Pompe Disease

Pompe disease is classified as a lysosomal storage disease, a glycogen storage disease, and a muscle disease and is also known as Acid Maltase Deficiency or Glycogen Storage Disease Type II (GSDII). It is a rare, autosomal recessive inherited disorder, characterized by deficiency of the enzyme acid  glucosidase, which leads to excessive intralysosomal glycogen accumulation leading to muscle deterioration. Early onset or infantile Pompe disease produces symptoms in the first year of life, including feeding problems, respiratory difficulties, cardiomegaly (an enlarged heart), poor weight gain, and muscle weakness. Late onset or juvenile/adult Pompe disease produces symptoms between the first decade and much later in life, including muscle weakness and respiratory compromise. The inpatient and outpatient pediatric physical and occupational therapists at Duke are experienced with working with individuals with Pompe disease to optimize function. The therapists work with the infant, child, or adult to optimize muscle function, prevent secondary impairments such as contracture, deformity, and osteopenia/osteoporosis, and optimize function. In collaboration with the individual’s family and medical team a comprehensive plan of care can be developed to optimize function and maximize independence.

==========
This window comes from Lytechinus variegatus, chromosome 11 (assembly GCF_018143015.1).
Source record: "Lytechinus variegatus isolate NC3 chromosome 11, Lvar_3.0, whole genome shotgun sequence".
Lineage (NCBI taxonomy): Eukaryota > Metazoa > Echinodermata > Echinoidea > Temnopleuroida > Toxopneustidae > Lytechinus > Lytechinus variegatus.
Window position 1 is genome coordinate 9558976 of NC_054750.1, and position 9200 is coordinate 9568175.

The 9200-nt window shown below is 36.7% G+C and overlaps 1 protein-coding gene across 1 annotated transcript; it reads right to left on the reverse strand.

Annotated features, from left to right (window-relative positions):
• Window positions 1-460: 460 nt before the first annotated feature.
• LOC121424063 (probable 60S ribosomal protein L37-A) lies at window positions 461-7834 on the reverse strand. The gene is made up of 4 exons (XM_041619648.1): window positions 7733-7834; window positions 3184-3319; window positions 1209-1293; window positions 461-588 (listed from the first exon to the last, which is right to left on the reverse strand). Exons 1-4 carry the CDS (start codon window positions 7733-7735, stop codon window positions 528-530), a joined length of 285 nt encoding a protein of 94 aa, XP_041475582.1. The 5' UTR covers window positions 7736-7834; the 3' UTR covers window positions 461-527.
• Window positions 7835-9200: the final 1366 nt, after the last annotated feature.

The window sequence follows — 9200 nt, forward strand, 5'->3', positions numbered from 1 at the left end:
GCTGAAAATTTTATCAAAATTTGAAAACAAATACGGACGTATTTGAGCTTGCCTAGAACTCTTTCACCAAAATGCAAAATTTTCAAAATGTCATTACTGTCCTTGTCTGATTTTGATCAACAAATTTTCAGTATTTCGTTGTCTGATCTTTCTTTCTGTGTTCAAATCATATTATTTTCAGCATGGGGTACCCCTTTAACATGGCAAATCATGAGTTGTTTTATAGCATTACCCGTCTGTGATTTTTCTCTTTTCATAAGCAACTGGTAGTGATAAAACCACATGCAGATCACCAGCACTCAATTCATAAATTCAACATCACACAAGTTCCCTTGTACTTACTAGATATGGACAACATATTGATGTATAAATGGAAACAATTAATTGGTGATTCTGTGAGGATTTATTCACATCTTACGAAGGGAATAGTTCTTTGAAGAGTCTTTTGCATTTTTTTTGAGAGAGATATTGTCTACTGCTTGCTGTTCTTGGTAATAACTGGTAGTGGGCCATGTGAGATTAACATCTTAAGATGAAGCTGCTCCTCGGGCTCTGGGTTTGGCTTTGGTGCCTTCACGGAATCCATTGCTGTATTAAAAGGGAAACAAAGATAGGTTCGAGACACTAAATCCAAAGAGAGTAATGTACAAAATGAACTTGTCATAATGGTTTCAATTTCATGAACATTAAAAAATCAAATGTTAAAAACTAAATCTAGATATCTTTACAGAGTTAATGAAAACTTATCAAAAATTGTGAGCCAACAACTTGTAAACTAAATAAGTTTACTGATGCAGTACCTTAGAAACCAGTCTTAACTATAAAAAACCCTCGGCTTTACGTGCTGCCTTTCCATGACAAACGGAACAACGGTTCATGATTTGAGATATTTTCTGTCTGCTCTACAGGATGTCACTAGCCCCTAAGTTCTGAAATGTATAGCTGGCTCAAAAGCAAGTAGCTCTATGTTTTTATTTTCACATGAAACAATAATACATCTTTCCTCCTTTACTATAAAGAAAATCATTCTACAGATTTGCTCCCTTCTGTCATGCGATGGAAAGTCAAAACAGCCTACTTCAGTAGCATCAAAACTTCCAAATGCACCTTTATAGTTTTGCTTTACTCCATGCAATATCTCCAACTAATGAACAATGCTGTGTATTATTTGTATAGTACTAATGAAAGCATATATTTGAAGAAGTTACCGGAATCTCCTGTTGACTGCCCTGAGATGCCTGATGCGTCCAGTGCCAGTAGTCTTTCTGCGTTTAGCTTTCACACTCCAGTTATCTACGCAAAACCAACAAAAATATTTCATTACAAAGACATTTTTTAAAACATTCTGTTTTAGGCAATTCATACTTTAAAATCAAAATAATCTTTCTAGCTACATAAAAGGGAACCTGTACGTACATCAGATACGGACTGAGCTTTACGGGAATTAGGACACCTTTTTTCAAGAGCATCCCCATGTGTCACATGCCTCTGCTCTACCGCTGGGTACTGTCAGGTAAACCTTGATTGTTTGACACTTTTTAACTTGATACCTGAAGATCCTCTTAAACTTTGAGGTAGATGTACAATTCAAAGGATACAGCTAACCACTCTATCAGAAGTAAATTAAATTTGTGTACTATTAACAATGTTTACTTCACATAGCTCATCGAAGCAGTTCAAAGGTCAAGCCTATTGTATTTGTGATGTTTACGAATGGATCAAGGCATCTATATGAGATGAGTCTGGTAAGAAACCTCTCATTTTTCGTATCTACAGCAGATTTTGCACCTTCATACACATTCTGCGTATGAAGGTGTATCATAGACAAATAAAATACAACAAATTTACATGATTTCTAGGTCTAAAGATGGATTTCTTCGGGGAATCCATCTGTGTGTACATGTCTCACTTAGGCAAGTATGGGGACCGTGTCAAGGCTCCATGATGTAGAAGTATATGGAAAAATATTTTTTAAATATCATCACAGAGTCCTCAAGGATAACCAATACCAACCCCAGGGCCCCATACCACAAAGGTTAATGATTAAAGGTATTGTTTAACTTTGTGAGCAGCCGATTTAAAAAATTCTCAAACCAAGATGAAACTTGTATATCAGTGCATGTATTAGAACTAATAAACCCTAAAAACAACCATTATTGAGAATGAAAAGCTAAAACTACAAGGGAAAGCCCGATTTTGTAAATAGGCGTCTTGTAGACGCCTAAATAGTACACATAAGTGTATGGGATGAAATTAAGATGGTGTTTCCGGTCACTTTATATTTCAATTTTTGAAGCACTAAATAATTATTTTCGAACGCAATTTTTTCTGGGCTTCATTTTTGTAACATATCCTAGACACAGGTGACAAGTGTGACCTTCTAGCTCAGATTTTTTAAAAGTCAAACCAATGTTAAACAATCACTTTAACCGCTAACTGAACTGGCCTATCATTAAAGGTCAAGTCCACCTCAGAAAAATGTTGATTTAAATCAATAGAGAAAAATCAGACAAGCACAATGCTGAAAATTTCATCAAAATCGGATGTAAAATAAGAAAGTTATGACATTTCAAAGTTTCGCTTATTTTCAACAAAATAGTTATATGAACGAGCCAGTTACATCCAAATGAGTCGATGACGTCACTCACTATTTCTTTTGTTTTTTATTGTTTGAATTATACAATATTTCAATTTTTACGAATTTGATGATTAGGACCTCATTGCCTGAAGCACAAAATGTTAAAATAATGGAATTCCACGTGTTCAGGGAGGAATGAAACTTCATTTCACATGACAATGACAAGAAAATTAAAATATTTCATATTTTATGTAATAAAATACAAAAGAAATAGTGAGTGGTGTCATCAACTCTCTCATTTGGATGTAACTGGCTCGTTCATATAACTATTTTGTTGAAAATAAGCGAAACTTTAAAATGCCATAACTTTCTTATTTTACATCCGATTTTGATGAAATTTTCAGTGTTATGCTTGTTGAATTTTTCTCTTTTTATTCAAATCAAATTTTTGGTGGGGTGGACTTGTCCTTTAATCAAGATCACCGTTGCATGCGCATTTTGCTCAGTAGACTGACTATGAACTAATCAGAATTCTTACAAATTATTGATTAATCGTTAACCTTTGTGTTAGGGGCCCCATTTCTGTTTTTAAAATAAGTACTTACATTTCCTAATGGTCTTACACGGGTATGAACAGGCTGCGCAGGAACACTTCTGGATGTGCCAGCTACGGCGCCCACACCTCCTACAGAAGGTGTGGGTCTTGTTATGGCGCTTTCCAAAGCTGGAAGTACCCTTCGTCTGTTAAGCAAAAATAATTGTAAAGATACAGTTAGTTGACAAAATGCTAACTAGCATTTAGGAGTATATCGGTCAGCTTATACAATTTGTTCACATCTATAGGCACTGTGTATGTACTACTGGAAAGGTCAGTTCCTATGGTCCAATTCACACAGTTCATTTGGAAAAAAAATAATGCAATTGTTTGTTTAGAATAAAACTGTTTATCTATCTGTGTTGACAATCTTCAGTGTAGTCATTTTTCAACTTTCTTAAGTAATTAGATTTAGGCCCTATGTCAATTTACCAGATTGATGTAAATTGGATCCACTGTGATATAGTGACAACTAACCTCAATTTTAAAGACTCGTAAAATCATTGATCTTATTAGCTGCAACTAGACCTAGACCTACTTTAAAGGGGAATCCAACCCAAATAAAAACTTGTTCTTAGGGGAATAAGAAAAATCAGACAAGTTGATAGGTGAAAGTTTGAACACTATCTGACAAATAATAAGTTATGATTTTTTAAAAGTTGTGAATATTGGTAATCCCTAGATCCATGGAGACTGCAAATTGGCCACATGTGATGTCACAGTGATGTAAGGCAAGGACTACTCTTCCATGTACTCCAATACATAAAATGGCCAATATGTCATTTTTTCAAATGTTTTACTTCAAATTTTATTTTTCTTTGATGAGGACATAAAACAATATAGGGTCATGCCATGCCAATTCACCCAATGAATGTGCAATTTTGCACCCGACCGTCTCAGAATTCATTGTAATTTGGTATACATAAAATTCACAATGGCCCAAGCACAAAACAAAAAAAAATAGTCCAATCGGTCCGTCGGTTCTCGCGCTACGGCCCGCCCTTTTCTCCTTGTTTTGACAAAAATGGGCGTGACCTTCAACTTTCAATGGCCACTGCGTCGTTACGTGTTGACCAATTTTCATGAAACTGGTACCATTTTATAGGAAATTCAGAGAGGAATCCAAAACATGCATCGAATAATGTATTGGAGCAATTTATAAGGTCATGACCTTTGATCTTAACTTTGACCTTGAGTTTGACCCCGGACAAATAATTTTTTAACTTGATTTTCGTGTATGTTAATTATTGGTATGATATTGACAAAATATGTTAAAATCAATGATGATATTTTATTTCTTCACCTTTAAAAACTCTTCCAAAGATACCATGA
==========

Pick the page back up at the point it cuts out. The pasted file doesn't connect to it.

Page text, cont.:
PT Treatment

  • Gentle Strengthening
  • Cardiorespiratory monitoring and assistance with airway clearance
  • Positioning and alignment
  • Muscle Stretching
  • Adaptive Equipment Recommendations
  • Orthotic Intervention
  • Gross Motor Facilitation

OT Treatment

  • Gentle Strengthening
  • Muscle Stretching
  • Fine Motor Facilitation
  • Orthotic Intervention
  • Adaptive Equipment Recommendations

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